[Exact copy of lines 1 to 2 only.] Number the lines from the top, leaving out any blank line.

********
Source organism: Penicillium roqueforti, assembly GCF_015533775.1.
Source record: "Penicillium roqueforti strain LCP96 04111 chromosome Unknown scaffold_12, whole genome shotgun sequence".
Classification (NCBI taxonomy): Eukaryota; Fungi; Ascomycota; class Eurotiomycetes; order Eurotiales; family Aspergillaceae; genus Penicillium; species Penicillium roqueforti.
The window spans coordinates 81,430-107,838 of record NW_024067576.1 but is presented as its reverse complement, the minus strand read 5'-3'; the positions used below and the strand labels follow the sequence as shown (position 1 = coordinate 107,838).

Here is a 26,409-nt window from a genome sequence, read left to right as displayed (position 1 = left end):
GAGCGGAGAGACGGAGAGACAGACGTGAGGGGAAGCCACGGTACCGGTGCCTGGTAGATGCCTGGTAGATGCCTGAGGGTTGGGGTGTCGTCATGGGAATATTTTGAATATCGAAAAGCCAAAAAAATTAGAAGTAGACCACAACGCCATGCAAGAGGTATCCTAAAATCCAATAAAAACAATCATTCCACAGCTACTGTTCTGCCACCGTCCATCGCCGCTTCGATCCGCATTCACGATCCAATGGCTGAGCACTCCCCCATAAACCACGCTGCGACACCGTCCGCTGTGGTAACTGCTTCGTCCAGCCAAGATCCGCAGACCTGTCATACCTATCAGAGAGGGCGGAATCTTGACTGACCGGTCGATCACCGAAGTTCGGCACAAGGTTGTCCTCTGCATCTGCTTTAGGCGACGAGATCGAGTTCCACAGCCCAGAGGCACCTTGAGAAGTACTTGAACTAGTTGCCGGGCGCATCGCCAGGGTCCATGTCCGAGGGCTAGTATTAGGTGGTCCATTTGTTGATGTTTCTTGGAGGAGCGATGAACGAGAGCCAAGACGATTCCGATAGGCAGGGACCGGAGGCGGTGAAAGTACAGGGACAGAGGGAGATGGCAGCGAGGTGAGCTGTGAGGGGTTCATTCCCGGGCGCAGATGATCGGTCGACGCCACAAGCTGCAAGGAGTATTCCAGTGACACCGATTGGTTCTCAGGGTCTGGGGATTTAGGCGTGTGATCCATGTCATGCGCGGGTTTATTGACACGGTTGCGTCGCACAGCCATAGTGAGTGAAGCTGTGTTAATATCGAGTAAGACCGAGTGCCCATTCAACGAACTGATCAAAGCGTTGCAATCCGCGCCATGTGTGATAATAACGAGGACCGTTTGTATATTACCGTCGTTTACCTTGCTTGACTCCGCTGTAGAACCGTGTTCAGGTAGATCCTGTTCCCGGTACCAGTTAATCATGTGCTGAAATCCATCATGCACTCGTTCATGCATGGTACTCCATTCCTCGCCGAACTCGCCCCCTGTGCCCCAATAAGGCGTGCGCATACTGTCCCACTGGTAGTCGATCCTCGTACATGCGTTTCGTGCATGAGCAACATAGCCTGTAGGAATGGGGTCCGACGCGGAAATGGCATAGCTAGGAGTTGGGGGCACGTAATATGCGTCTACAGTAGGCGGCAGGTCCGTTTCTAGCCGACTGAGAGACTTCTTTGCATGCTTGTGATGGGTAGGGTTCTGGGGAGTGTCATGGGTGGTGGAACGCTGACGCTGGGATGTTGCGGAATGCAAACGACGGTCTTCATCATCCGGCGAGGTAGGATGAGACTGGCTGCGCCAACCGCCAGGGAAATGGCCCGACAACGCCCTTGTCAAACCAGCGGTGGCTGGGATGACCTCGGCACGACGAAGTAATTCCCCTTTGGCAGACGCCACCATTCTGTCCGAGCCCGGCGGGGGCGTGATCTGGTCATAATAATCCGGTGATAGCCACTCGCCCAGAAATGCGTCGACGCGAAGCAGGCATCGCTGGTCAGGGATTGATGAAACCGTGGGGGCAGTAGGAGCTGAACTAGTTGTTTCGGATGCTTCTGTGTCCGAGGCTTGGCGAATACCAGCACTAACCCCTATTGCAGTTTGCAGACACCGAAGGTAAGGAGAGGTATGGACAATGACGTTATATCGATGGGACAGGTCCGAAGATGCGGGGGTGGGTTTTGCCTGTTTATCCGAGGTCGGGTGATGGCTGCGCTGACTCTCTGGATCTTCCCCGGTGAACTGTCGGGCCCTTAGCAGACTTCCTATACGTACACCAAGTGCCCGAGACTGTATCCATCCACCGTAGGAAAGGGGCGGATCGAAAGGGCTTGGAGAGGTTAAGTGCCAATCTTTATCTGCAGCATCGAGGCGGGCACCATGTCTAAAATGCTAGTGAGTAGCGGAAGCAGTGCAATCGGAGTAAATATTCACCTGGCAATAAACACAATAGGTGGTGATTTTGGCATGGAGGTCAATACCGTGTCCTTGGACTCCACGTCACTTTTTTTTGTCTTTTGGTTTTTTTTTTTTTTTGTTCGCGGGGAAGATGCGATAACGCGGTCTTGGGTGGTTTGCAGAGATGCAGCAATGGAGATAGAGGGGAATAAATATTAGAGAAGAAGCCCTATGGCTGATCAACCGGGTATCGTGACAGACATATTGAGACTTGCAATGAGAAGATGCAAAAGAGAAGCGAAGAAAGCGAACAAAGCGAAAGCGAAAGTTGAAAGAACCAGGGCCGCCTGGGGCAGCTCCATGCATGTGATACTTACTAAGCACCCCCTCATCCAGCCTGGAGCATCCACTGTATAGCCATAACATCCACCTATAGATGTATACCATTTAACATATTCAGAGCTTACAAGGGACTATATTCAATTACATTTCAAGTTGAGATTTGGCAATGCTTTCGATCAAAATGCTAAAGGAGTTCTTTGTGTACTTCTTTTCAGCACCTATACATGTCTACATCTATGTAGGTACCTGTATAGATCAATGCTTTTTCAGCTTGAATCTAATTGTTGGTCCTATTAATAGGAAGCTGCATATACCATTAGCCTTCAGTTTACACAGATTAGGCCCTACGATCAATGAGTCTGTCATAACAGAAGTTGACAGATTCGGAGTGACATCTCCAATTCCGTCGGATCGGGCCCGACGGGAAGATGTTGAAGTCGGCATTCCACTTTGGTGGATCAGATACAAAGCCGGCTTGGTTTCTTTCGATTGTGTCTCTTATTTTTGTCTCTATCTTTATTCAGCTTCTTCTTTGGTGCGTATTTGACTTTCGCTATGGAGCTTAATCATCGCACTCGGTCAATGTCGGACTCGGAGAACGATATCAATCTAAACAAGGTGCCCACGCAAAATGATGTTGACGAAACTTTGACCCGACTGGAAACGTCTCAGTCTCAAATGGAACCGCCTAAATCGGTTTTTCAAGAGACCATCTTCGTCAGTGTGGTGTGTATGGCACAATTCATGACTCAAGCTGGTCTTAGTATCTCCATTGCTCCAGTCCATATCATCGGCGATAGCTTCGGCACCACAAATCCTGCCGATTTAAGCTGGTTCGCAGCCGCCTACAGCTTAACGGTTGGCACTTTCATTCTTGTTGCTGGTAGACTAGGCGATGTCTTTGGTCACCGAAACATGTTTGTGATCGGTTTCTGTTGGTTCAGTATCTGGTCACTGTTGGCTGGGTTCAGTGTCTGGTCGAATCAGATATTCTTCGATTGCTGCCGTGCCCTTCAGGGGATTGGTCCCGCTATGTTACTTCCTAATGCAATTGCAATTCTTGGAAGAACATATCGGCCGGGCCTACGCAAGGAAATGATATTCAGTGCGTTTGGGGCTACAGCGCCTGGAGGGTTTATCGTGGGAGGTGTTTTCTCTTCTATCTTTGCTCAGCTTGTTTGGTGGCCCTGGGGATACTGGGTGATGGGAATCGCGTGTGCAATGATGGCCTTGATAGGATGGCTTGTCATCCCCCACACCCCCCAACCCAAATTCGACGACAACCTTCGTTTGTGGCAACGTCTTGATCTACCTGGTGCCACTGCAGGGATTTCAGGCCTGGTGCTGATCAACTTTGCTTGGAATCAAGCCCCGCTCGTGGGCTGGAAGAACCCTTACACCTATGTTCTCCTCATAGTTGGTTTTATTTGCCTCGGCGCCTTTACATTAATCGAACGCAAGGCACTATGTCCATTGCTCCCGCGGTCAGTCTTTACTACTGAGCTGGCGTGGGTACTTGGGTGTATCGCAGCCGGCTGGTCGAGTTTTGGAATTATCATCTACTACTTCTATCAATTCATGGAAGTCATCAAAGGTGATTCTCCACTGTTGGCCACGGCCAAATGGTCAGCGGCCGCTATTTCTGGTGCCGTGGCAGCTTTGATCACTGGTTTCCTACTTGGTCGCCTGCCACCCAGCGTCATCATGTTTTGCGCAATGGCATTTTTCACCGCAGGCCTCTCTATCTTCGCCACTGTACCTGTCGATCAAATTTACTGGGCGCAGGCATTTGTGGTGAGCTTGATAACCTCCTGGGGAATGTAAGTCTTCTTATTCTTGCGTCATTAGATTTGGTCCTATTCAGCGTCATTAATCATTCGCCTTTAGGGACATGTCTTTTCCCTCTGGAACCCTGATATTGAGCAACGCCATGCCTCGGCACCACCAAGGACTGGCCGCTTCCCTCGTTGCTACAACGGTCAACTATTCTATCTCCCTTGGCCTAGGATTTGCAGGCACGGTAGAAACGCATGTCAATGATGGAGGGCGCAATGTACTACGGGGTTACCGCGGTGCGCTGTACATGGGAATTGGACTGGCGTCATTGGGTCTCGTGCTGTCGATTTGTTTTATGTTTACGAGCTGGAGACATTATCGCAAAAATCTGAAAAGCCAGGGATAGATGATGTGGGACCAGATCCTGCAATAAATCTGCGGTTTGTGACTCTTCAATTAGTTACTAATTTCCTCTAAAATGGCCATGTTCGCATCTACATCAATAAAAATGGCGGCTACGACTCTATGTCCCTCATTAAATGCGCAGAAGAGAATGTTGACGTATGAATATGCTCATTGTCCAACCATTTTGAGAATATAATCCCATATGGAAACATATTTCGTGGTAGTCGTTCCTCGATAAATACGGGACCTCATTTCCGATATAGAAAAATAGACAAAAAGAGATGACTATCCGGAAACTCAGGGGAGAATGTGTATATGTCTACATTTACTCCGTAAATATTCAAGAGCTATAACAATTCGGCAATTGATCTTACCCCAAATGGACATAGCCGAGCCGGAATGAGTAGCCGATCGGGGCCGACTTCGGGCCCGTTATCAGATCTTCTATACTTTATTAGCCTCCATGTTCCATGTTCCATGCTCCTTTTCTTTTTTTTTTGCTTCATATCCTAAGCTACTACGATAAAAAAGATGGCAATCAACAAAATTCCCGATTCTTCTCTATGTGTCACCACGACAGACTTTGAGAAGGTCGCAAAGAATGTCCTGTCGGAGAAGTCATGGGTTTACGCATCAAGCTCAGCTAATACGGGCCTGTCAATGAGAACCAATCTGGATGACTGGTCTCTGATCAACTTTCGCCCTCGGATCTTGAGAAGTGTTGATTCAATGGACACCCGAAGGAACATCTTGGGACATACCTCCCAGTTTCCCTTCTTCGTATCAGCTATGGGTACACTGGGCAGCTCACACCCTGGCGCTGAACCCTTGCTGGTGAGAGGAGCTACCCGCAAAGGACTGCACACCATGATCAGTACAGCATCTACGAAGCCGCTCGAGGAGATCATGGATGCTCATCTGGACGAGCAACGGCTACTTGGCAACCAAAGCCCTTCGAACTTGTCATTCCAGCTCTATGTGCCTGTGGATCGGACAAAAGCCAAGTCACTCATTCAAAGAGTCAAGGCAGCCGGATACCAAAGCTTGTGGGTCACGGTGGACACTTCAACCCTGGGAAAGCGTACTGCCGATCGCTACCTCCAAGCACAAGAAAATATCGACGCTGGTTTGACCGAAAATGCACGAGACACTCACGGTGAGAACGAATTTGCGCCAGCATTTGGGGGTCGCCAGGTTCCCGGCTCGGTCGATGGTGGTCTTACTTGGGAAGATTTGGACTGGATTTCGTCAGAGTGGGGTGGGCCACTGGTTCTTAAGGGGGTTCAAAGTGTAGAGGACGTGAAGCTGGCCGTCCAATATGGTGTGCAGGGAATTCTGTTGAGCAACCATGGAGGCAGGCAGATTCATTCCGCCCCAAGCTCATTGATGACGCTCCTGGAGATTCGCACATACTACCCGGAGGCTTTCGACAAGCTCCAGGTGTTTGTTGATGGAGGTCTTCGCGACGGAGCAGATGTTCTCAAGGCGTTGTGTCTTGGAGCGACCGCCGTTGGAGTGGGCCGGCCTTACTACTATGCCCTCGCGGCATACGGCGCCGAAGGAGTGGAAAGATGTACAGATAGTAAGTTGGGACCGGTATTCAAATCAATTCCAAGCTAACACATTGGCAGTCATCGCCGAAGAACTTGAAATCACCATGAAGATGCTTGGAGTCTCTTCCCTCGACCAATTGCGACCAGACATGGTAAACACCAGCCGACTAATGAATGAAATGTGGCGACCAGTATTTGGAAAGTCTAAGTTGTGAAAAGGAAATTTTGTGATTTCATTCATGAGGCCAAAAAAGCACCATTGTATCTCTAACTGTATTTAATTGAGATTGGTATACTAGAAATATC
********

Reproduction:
Source organism: Penicillium roqueforti, assembly GCF_015533775.1.
Source record: "Penicillium roqueforti strain LCP96 04111 chromosome Unknown scaffold_12, whole genome shotgun sequence".